A signs warns motorists of an approaching traffic-enforcement camera near the intersection of Cherry Street and East Delaware Avenue in Toledo.
It’s been more than 100 years since turn-of-the-century Progressives got their way and amended the Ohio Constitution to grant cities the power to decide their own forms of government.
Since then, the Supreme Court has, at times, upheld and, at others, struck down local laws as in violation of the state Constitution’s Home Rule Amendment.
The tension of local-vs.-state power is rising again with an effort by the Republican-controlled Ohio House of Representatives to punish local communities that use red-light and speed-enforcement cameras.
When Ohio passed its first Constitution in 1802, it didn’t allocate much space to the specific rules for cities, towns, villages, and townships.
When a community wanted to form as a city, the General Assembly simply passed a law establishing that city. The rules weren’t always the same.
According to Charles Hallinan, a law professor at the University of Dayton, municipal corporation laws began gaining consistency in the 1830s and 1840s.
The political wave of Progressivism that swept the country at the end of the 19th century had an impact on Ohio. The Home Rule Amendment adopted in 1912 allowed cities to adopt a charter with a form of government of their own choosing.
“The thought was that freeing government from politics would make for better government. That was a big part of what the Progressive movement was about,” Mr. Hallinan said. It was the era when city managers were being adopted.
Toledo was one of the Ohio cities that took the new opportunity to establish their own charter and adopted a city-manager government. It remained that way until 1992, when voters decided to go back to a strong-mayor form of government.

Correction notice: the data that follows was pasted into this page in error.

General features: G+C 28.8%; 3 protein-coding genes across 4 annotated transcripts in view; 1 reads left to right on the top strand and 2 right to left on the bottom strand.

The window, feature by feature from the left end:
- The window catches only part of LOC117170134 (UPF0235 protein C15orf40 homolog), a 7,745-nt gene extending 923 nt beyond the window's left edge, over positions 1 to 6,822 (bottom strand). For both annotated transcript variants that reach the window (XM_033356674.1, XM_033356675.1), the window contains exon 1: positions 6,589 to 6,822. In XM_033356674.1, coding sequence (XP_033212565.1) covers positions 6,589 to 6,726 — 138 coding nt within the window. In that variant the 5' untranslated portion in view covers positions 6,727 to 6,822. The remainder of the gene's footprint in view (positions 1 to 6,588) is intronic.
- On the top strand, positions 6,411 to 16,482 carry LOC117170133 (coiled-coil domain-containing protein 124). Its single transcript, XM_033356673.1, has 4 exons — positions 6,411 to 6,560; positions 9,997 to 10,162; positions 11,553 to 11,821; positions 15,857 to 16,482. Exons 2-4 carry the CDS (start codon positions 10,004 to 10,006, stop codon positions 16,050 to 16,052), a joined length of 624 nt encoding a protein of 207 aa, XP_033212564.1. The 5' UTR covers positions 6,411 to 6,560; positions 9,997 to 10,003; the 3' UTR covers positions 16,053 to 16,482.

City Law Director Adam Loukx says red-light cameras are an example of home rule. But the Ohio General Assembly says they fall under intrastate travel.
“The constitutional part hasn’t changed since 1912, but the regard that the judiciary has had for the home-rule power has swung back and forth over the intervening 100 years,” Mr. Hallinan said. “It can be kind of hard to harmonize the cases one with the other.”
Mr. Hallinan said the main factor in knowing whether Ohio’s home-rule amendment applies is whether the law in question falls under a city’s right of local self-governance or under its general police powers.
“Self-governance is protected under the home-rule amendment while police powers is not,” he said.
Here’s the key paragraph of Article 18 of the state Constitution: “Municipalities shall have authority to exercise all powers of local self-government and to adopt and enforce within their limits such local police, sanitary, and other similar regulations, as are not in conflict with general laws.”
In recent weeks, the common pleas courts in the counties that contain Toledo, Akron, and Dayton have granted injunctions to block enforcement of a new state law aiming to curtail traffic cameras. The law allows the use of the cameras but requires that a police officer be present — a rule the cities say makes the cameras economically impractical.
“My own sense is that depending in how it’s framed, the use of red-light cameras isn’t a power of local government, it’s an exercise of police powers,” Mr. Hallinan said. “It’s certainly within the purview of the General Assembly to set rules on traffic.”